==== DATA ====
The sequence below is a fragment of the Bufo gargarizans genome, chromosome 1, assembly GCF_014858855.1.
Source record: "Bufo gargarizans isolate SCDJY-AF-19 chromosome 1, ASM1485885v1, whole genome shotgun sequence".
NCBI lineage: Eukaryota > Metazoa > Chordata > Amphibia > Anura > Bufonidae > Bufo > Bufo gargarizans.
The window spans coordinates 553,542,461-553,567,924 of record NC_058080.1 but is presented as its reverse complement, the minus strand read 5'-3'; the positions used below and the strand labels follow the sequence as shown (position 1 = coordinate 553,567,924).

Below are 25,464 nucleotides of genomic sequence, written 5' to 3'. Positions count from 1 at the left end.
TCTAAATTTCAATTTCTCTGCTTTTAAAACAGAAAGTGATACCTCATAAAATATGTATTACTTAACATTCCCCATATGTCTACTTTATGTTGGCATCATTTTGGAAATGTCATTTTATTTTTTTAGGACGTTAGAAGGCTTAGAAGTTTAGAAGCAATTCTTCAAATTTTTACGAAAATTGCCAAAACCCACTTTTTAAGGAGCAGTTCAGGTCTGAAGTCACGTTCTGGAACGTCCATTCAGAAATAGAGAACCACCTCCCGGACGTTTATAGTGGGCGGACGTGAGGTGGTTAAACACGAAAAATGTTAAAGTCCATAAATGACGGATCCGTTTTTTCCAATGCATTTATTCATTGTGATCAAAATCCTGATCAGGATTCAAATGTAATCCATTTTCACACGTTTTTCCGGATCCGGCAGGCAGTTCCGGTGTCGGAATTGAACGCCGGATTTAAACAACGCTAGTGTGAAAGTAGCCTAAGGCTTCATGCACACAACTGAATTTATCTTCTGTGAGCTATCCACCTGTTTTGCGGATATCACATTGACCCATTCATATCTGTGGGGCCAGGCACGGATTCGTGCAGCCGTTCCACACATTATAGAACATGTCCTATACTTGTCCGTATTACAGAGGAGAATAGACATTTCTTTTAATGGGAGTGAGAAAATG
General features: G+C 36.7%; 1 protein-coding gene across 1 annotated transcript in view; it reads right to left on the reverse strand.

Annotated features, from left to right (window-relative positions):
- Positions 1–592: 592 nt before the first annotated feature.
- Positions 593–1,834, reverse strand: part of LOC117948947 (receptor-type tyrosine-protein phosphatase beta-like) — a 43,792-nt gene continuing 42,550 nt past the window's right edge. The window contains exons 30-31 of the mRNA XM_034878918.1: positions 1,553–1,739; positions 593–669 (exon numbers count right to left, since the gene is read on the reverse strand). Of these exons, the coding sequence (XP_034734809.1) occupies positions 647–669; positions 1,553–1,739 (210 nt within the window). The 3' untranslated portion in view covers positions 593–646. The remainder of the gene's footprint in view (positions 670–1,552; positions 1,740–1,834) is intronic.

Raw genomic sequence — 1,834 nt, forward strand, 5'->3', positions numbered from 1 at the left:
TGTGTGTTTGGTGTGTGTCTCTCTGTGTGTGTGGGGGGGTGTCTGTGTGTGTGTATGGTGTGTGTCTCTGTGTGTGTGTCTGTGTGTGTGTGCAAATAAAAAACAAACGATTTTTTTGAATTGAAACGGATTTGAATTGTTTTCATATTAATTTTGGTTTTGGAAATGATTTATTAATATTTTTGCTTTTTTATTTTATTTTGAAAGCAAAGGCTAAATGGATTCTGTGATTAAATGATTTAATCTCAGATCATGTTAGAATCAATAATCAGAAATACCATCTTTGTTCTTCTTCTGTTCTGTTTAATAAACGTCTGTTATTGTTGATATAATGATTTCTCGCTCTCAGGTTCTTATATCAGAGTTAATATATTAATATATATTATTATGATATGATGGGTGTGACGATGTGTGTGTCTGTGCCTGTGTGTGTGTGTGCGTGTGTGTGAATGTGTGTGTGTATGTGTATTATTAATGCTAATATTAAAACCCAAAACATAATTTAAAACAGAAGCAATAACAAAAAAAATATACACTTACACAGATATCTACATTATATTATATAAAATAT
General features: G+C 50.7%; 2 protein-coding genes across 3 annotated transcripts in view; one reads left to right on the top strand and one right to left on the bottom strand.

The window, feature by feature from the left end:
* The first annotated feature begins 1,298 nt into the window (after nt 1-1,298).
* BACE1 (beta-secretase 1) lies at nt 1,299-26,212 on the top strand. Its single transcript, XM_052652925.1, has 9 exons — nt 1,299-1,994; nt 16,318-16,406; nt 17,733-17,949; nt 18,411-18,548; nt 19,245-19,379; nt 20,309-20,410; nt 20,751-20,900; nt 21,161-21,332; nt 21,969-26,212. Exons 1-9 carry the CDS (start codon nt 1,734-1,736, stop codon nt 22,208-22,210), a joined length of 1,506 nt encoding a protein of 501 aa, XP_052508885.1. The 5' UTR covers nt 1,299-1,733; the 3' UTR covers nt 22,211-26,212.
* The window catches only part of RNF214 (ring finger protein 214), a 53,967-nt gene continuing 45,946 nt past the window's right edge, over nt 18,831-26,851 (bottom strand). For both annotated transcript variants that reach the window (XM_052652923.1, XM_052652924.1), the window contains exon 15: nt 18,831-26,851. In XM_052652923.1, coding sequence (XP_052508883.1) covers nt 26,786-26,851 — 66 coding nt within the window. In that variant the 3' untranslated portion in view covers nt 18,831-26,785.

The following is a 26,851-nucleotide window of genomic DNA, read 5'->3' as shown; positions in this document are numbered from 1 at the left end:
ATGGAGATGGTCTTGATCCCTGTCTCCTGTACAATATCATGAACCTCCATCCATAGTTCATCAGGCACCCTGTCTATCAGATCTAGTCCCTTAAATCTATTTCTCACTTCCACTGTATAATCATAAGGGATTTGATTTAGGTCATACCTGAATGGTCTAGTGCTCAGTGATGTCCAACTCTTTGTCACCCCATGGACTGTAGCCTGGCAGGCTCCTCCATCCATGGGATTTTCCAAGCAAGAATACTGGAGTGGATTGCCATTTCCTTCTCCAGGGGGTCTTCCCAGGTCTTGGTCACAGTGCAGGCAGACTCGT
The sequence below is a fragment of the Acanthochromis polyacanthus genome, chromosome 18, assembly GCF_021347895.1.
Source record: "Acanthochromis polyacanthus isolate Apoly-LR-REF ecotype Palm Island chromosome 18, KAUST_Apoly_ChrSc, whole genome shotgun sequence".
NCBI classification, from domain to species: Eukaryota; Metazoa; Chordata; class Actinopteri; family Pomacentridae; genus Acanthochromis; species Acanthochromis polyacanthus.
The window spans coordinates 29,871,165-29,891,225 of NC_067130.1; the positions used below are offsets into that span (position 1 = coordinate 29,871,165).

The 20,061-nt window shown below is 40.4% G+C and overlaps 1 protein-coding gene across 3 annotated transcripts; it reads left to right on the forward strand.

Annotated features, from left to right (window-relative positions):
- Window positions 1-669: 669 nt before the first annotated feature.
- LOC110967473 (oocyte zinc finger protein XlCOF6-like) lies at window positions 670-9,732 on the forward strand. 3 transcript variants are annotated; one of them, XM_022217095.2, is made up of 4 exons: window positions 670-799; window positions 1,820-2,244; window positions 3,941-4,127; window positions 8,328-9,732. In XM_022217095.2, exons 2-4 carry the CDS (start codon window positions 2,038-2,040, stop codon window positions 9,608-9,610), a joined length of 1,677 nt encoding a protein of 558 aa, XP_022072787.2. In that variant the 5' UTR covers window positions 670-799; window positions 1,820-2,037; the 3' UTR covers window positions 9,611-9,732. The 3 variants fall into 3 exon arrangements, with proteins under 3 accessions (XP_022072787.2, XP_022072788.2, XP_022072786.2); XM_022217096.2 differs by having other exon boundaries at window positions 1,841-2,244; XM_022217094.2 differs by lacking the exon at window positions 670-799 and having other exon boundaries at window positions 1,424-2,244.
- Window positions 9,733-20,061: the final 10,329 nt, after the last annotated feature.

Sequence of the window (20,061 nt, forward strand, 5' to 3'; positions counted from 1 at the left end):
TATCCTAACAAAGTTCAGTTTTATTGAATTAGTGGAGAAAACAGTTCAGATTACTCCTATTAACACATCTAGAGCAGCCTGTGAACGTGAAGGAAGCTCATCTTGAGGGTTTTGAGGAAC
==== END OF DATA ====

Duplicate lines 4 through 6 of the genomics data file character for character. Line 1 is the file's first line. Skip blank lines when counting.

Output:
The window spans coordinates 553,542,461-553,567,924 of record NC_058080.1 but is presented as its reverse complement, the minus strand read 5'-3'; the positions used below and the strand labels follow the sequence as shown (position 1 = coordinate 553,567,924).

Below are 25,464 nucleotides of genomic sequence, written 5' to 3'. Positions count from 1 at the left end.
TCTAAATTTCAATTTCTCTGCTTTTAAAACAGAAAGTGATACCTCATAAAATATGTATTACTTAACATTCCCCATATGTCTACTTTATGTTGGCATCATTTTGGAAATGTCATTTTATTTTTTTAGGACGTTAGAAGGCTTAGAAGTTTAGAAGCAATTCTTCAAATTTTTACGAAAATTGCCAAAACCCACTTTTTAAGGAGCAGTTCAGGTCTGAAGTCACGTTCTGGAACGTCCATTCAGAAATAGAGAACCACCTCCCGGACGTTTATAGTGGGCGGACGTGAGGTGGTTAAACACGAAAAATGTTAAAGTCCATAAATGACGGATCCGTTTTTTCCAATGCATTTATTCATTGTGATCAAAATCCTGATCAGGATTCAAATGTAATCCATTTTCACACGTTTTTCCGGATCCGGCAGGCAGTTCCGGTGTCGGAATTGAACGCCGGATTTAAACAACGCTAGTGTGAAAGTAGCCTAAGGCTTCATGCACACAACTGAATTTATCTTCTGTGAGCTATCCACCTGTTTTGCGGATATCACATTGACCCATTCATATCTGTGGGGCCAGGCACGGATTCGTGCAGCCGTTCCACACATTATAGAACATGTCCTATACTTGTCCGTATTACAGAGGAGAATAGACATTTCTTTTAATGGGAGTGAGAAAATG